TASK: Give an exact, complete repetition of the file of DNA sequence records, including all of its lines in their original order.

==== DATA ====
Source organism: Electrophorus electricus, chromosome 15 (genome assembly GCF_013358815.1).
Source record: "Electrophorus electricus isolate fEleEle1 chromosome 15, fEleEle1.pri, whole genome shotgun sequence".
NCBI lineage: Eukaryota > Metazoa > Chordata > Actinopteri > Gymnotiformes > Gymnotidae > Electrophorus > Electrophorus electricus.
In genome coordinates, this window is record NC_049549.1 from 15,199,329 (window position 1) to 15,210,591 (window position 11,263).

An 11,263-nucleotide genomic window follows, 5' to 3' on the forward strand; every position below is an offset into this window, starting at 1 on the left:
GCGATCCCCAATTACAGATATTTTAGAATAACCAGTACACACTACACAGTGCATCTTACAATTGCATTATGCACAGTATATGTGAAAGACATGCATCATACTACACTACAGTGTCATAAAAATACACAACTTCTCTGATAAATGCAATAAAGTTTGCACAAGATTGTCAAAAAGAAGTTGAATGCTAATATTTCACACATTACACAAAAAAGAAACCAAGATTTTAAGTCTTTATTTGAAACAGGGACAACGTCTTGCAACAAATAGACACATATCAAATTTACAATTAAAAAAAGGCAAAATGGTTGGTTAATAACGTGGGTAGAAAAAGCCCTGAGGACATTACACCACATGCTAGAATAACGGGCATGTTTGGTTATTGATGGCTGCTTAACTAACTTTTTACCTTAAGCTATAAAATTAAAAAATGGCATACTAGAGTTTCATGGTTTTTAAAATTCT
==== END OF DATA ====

Source organism: Electrophorus electricus, chromosome 15 (genome assembly GCF_013358815.1).
Source record: "Electrophorus electricus isolate fEleEle1 chromosome 15, fEleEle1.pri, whole genome shotgun sequence".
NCBI lineage: Eukaryota > Metazoa > Chordata > Actinopteri > Gymnotiformes > Gymnotidae > Electrophorus > Electrophorus electricus.
In genome coordinates, this window is record NC_049549.1 from 15,199,329 (window position 1) to 15,210,591 (window position 11,263).

An 11,263-nucleotide genomic window follows, 5' to 3' on the forward strand; every position below is an offset into this window, starting at 1 on the left:
GCGATCCCCAATTACAGATATTTTAGAATAACCAGTACACACTACACAGTGCATCTTACAATTGCATTATGCACAGTATATGTGAAAGACATGCATCATACTACACTACAGTGTCATAAAAATACACAACTTCTCTGATAAATGCAATAAAGTTTGCACAAGATTGTCAAAAAGAAGTTGAATGCTAATATTTCACACATTACACAAAAAAGAAACCAAGATTTTAAGTCTTTATTTGAAACAGGGACAACGTCTTGCAACAAATAGACACATATCAAATTTACAATTAAAAAAAGGCAAAATGGTTGGTTAATAACGTGGGTAGAAAAAGCCCTGAGGACATTACACCACATGCTAGAATAACGGGCATGTTTGGTTATTGATGGCTGCTTAACTAACTTTTTACCTTAAGCTATAAAATTAAAAAATGGCATACTAGAGTTTCATGGTTTTTAAAATTCT